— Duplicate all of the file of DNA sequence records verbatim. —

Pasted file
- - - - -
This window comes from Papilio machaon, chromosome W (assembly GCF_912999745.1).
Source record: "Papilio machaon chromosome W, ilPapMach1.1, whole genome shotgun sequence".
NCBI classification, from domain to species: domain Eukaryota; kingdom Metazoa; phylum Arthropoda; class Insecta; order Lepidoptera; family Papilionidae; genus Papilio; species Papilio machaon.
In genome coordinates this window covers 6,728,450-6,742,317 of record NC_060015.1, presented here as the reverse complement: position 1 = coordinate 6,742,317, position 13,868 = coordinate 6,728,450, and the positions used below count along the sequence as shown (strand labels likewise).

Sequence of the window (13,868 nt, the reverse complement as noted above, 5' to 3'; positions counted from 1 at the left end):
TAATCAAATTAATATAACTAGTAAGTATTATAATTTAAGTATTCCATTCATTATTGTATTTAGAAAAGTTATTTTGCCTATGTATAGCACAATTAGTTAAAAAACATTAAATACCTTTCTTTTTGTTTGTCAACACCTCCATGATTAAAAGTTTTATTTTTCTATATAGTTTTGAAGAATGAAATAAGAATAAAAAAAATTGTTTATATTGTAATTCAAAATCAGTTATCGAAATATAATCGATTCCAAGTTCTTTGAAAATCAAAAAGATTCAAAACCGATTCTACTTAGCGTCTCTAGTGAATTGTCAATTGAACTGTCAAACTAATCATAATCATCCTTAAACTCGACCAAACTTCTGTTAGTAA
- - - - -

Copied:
This window comes from Papilio machaon, chromosome W (assembly GCF_912999745.1).
Source record: "Papilio machaon chromosome W, ilPapMach1.1, whole genome shotgun sequence".
NCBI classification, from domain to species: domain Eukaryota; kingdom Metazoa; phylum Arthropoda; class Insecta; order Lepidoptera; family Papilionidae; genus Papilio; species Papilio machaon.
In genome coordinates this window covers 6,728,450-6,742,317 of record NC_060015.1, presented here as the reverse complement: position 1 = coordinate 6,742,317, position 13,868 = coordinate 6,728,450, and the positions used below count along the sequence as shown (strand labels likewise).

Sequence of the window (13,868 nt, the reverse complement as noted above, 5' to 3'; positions counted from 1 at the left end):
TAATCAAATTAATATAACTAGTAAGTATTATAATTTAAGTATTCCATTCATTATTGTATTTAGAAAAGTTATTTTGCCTATGTATAGCACAATTAGTTAAAAAACATTAAATACCTTTCTTTTTGTTTGTCAACACCTCCATGATTAAAAGTTTTATTTTTCTATATAGTTTTGAAGAATGAAATAAGAATAAAAAAAATTGTTTATATTGTAATTCAAAATCAGTTATCGAAATATAATCGATTCCAAGTTCTTTGAAAATCAAAAAGATTCAAAACCGATTCTACTTAGCGTCTCTAGTGAATTGTCAATTGAACTGTCAAACTAATCATAATCATCCTTAAACTCGACCAAACTTCTGTTAGTAA